Jason Tietjen | Bar Owner

Self-employment is not for everyone. I’ve been a W2 employee only once in my adult life. While owning your own business can and should be one of the scariest thing you do in life. Risking everything you have in life for the pursuit of prosperity and success comes with a price. Risk challenges you on all fronts of life specifically the balance between happiness, health, friends. family and loved ones. Finding balance is the hardest part when it pertains to risk. I’ve raised tons of capital in my career and have opened up nearly 10 businesses in my 50 years on this Earth. I’ve personally risked everything 3 times along the road. I’ve failed more than I have succeeded. I’ve hit home runs and I have fallen flat on my face. Risk has pushed me to never stop trying. Risk teaches you that you will do whatever it takes to be successful or die trying. Risk can be your best friend and your ugliest enemy. But with high risk comes high reward. If you are not willing to lose it all or take a chance the security of a 9 to 5 corporate job might make more sense for you but I can assure you the satisfaction you’ll get knowing that you own your own business will be one of the most gratifying things you can accomplish in life. Read more>>

Samantha Cauchy | Artist – Painter

Living the life of an artist is all about taking risks while having fun and loving what you are doing along the way! Without giant leaps into the unknown I wouldn’t be where I am today, pursuing art as a full time career with the ability to paint every day and on my own terms. Was it risky to leave an accredited university education and instead seek the tutelage of artists and mentors who are masters of specific painting techniques? Many would say absolutely, however this choice opened doors for me that otherwise would have remained closed and lightened the financial burden of student loans and college expenses. Once I had made this decision everything else fell right into place. For the next four years I was able to work full time as an artist and pursue a private education based on my own needs and desire to learn. After a while I realized that I wanted to take another risk and work part time outside of the studio to supplement my income. Read more>>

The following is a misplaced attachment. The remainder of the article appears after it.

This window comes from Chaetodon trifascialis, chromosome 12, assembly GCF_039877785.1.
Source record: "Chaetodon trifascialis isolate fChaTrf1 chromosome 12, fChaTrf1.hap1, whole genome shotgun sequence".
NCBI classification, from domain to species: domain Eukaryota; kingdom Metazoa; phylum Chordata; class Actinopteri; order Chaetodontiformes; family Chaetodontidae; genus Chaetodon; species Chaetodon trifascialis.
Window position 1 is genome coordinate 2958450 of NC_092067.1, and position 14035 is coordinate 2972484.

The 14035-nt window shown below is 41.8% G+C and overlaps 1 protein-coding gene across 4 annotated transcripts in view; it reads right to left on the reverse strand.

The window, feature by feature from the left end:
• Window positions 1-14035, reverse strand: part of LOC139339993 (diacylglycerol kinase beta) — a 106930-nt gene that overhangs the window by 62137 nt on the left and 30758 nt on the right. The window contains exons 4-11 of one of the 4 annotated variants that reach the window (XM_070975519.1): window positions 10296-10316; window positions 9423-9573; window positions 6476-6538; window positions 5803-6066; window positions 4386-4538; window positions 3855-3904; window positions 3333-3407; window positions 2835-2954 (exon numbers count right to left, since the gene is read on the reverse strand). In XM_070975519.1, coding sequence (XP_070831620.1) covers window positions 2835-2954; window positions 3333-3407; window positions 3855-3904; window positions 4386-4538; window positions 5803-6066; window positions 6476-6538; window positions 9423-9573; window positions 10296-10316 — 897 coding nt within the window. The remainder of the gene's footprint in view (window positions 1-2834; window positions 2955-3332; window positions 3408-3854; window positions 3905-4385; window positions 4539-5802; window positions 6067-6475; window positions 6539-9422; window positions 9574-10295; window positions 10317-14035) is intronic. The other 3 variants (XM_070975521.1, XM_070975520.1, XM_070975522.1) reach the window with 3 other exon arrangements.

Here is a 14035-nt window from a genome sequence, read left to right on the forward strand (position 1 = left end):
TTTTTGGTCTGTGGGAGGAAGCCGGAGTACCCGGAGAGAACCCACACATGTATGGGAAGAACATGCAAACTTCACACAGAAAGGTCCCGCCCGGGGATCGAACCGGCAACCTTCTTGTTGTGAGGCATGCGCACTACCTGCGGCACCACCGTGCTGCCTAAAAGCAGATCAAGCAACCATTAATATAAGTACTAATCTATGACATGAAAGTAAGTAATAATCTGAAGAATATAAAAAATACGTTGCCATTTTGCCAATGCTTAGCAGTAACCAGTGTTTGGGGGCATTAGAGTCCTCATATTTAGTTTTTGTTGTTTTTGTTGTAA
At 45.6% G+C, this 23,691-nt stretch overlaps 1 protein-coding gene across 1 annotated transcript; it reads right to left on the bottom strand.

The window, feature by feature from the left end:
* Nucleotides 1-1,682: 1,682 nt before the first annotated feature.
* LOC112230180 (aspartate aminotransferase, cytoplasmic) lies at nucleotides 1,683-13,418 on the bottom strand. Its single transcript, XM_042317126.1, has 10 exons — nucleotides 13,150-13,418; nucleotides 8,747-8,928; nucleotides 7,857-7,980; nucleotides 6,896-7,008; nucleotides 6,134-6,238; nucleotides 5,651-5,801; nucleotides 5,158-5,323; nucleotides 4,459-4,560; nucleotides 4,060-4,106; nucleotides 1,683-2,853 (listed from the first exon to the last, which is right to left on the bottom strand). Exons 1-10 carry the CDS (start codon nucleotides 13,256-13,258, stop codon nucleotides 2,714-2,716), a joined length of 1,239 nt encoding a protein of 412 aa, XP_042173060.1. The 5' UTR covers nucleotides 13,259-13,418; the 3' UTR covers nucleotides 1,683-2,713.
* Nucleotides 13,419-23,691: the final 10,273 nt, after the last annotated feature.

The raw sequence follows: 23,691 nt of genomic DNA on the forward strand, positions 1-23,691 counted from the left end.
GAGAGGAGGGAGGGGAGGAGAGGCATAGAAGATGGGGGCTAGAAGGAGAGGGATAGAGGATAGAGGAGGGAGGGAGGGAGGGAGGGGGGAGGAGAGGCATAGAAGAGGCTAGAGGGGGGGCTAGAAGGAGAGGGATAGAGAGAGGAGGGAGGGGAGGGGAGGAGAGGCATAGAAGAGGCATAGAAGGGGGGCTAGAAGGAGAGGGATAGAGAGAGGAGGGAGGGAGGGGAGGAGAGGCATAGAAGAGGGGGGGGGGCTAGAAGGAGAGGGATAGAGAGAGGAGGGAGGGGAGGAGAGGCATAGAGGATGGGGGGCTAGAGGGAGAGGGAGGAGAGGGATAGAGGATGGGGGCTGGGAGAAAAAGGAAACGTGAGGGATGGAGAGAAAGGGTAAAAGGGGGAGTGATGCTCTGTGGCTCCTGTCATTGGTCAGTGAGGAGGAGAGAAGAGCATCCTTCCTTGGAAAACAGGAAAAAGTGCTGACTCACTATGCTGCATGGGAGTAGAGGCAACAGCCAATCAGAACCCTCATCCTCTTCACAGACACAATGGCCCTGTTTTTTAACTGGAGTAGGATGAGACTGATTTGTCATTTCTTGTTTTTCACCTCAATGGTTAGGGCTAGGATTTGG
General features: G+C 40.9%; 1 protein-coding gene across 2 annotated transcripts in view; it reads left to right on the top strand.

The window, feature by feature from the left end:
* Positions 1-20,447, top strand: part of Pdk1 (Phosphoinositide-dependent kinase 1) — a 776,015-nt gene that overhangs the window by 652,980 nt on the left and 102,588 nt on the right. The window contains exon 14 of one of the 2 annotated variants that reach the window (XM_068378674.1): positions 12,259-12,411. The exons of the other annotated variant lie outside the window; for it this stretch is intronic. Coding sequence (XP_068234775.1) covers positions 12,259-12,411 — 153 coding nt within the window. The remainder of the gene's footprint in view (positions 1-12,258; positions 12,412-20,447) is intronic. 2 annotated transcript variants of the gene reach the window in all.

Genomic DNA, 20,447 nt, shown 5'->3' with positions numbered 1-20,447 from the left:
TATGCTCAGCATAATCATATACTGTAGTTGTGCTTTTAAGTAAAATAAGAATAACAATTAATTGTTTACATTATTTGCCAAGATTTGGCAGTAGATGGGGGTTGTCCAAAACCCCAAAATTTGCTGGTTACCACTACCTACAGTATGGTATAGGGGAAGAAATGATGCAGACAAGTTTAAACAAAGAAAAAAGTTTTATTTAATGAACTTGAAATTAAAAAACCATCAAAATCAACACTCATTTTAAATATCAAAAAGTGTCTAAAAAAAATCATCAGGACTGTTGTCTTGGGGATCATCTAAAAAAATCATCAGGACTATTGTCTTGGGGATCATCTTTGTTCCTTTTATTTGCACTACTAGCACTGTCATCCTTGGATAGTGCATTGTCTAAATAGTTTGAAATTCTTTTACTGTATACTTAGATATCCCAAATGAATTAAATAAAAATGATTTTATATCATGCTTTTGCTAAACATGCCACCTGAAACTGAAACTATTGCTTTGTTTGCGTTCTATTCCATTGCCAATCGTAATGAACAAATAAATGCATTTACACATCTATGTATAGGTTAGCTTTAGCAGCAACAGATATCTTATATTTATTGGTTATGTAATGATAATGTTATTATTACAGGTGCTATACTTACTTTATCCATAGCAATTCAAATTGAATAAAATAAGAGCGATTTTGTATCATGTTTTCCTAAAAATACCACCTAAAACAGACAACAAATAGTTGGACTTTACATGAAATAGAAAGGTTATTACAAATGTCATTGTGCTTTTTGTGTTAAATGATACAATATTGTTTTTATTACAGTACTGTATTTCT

Jessie Matthews | Creator, Meditator, Loctician & Hairstylist

Without taking risks, nothing would be created. To me risk taking is a dance of courage and surrender. It really takes something for me to continue to show up for myself and for others as a demonstration of the possibility I am creating. It is demanding and takes some grit, discipline, and humility because oftentimes when we start something new, there is a lot that is calling for us to fail, even if it is our own inner saboteur. It’s important to work through that while living a created life- to work through the imposter syndrome and just keep showing up as this new possibility.. Its less about proving it to myself or the world and more about demonstrating to the Universe that I am willing to show up for “that thing” and that I am worth of it. Someone told me something once that I have never forgotten, “Deserving power isn’t something that is given to you. You have to take it for yourself.” I still carry that lesson with me and I continue to show up because I know that whatever I am working towards is ultimately up to me to create. As momentum builds, confidence grows, and then I just keep going. Read more>>

Somah Devi Ma | Essential oil importer & spiritual guide

I enter change the word risk with opportunity, generally in my life. When I was 11, a trip to Europe was offered to my older brother and then my older sister; they both refused and I took it. I saw it as an opportunity not a risk. I’ve been living my life with that theory ever since. Ive ridden a motorcycle over the highest motorable road in the world, in the Himalayan ‘s. It’s a risk but it shows me my limitless nature. It teaches me that fear is a luxury and that focus & freedom is where expansion happens. Read more>>